(Mother’s residence)
“My mother prepares food for her in the morning because she stays at home. I am usually busy preparing to go to work. My mother is the only person that is able to prepare formula for her in the morning”.
M15
Age range:
20–24 years
Hairdresser
Mixed breastfeeding Mixed breastfeeding 1 month Mixed breast feeding Mother
(Takes baby to work)
“She cries a lot. I ended up putting her on my back and going with her to work. So I worked with her on my back the whole time until I knocked off. It was extremely tough, you see, because you are working and the baby is on your back and does not want to be carried by anyone [but you] and she is crying. It was like that. Even now, when I go to work I take her with me because the problem is that the breast milk is on me so I cannot leave her”.
M16
Age range:
30–34 years
Home based worker
Breast feed
6 months
Exclusive breastfeeding 8 months Mixed breast feeding
Introduced other food/fluids at 6 months
Mother
(mother working from home)
“I have to do my work and I sometimes think I will do my work at night but then she just wakes up and wants to be close to me or even be breastfed you see. She suckles the milk so I have to make sure that I work hard when she is asleep because when she is awake I have to play with her and give her attention”.
M17
Age range:
25-29 years
Domestic worker
Formula feed Breastfeeding exclusively 5 months Mixed breast feeding
Introduced other food/fluids at 2 months
Non-relative
(Crèche)
“I just wake up in the morning and make porridge for my baby. I give him porridge and if it finished I will make another porridge. And then I take out things for him to eat in crèche and bath him then I go and leave him in crèche”.
M18
Age range:
30–34 years
Homebased worker, sells products
Breast feed
24 months
Mixed breastfeeding 4 months Mixed breast feeding
Introduced other food/fluids at 3 months
Child’s grandmother
(Mother’s residence)
“I make sure that I feed her before I leave. She eats (commercial baby food). She eats and drinks milk and I have introduced her to formula and she has gotten used to it…I leave her with formula and when I come back I breastfeed her”
M20
Age range:
25–29 years
Hairdresser
Breast feed
6 months
Mixed breastfeeding 1 month Formula feeding Mother
(Residence – mother working from home)
“I tell the person beforehand if they want me to do their hair that I have a child so if I have to go and feed the child they must bear with me. It is up to them. If they will not tolerate me feeding my child then they can go to another hair stylist”.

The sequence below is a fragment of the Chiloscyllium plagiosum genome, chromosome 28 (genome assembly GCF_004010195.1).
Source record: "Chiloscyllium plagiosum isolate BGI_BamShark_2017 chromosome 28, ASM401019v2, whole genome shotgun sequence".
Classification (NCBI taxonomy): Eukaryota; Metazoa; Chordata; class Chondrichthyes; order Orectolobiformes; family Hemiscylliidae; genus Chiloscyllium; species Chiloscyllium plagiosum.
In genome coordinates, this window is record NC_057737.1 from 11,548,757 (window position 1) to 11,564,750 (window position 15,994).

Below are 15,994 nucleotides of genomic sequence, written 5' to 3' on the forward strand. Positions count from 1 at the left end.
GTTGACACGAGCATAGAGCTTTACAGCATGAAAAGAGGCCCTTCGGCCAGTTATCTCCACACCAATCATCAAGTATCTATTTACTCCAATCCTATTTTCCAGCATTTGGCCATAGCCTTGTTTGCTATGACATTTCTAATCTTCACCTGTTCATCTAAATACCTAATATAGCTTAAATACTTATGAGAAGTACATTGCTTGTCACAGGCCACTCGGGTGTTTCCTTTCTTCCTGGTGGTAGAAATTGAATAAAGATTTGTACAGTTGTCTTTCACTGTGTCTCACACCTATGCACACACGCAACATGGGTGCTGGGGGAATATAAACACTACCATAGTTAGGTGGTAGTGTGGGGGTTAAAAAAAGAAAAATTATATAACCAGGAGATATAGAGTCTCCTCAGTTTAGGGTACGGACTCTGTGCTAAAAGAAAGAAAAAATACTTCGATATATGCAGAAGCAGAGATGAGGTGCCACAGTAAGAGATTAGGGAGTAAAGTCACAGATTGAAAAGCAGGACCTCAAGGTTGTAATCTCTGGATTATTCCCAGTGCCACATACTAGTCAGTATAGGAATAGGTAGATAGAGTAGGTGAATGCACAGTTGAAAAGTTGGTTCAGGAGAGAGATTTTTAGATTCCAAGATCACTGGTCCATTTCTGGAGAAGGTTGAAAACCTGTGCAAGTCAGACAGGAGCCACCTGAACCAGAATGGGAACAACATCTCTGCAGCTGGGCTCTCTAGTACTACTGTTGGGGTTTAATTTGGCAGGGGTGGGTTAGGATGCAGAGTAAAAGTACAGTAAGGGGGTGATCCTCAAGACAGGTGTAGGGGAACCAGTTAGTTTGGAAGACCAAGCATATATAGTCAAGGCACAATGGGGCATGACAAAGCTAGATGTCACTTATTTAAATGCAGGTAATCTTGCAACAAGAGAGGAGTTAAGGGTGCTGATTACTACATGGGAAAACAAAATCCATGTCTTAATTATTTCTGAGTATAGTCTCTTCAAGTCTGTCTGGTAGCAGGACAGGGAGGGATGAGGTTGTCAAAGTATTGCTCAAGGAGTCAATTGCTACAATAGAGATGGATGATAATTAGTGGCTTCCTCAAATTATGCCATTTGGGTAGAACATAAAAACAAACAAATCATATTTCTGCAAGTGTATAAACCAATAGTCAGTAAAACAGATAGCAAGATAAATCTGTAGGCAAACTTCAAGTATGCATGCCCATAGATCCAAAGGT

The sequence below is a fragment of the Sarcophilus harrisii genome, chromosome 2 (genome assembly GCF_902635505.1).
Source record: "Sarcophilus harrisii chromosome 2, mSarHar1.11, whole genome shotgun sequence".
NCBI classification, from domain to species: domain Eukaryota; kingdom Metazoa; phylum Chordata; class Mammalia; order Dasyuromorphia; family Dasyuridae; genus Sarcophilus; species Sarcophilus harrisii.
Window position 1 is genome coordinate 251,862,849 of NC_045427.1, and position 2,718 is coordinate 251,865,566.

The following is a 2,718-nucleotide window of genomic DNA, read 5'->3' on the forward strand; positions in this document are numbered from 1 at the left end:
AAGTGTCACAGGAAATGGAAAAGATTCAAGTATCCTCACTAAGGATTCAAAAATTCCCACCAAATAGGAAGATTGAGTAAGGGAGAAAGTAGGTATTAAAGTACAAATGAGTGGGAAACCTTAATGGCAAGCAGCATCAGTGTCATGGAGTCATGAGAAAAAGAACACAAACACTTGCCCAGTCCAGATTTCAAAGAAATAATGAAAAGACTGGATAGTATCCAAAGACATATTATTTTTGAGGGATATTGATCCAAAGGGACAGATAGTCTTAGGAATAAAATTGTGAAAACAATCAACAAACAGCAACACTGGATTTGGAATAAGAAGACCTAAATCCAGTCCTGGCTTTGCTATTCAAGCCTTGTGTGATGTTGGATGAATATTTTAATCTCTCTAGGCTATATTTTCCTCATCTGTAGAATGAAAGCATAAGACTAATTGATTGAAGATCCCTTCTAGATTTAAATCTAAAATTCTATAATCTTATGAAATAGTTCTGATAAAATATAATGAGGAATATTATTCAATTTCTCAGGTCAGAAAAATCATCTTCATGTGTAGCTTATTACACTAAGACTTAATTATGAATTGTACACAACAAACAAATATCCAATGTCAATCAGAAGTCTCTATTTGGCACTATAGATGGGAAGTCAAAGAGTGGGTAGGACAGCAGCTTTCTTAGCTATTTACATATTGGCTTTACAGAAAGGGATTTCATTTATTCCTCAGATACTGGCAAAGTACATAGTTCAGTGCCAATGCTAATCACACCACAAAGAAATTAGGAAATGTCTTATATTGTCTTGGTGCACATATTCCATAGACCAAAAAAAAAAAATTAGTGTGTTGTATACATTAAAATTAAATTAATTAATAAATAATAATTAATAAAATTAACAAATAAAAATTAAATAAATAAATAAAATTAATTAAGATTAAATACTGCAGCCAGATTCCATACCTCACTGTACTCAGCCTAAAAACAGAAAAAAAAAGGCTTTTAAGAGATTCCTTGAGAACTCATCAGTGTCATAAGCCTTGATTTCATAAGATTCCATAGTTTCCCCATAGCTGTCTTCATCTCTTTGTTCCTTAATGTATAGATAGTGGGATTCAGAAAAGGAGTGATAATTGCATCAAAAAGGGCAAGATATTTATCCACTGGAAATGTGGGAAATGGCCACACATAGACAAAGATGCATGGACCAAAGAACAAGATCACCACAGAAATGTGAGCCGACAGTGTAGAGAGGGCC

M21
Age range:
25–29 years
Domestic worker
Breast feed and other foods
24 months
Mixed breastfeeding 3 months Mixed breast feeding Non-relative/ crèche “She eats in the morning before I go to work. I make porridge and feed her and also put some in a lunch box. I then prepare her bottle and also express breast milk … I express it and put the bottle in a flask”.
M22
Age range
30–34 years
Hairdresser
Breast feed
6 months
Mixed breastfeeding 2 months Formula feeding Other relative
(Mother’s residence)
“Whenever I called to check on her they said she was fine and she was feeding on the milk that I had bought her. They said it was not affecting her”.
M23
Age range:
30–34 years
Homebased worker/informal trader
Breast feed
3 months
Exclusive Breastfeeding 6 months Mixed breast feeding
Introduced other food/fluid at 2 months
Child’s father
(Mother’s residence)
“I used to keep time every day and ensured that I leave the house at the same time every day. Now when I leave, sometimes the child is already awake, so I have to first breastfeed him before I leave”.
M24
Age range:
25–29 years
Market trader (works for employer)
Breast feed
6 months
Breastfeeding
(plus water)
2 months Mixed breast feeding
Introduced other food/fluid at 2 months
Non-relative
(Crèche)
“When I wake up in the morning I prepare a bottle for her to feed on quickly. I then take her formula and put it in her bag… I then give all these things to the lady that is caring for her so that as soon as the child finishes her bottle the carer can prepare another bottle and keep boiled water in the flask and use it to prepare the bottle for the child…She is breastfed when I come home in the evening. She is also breastfed at night”.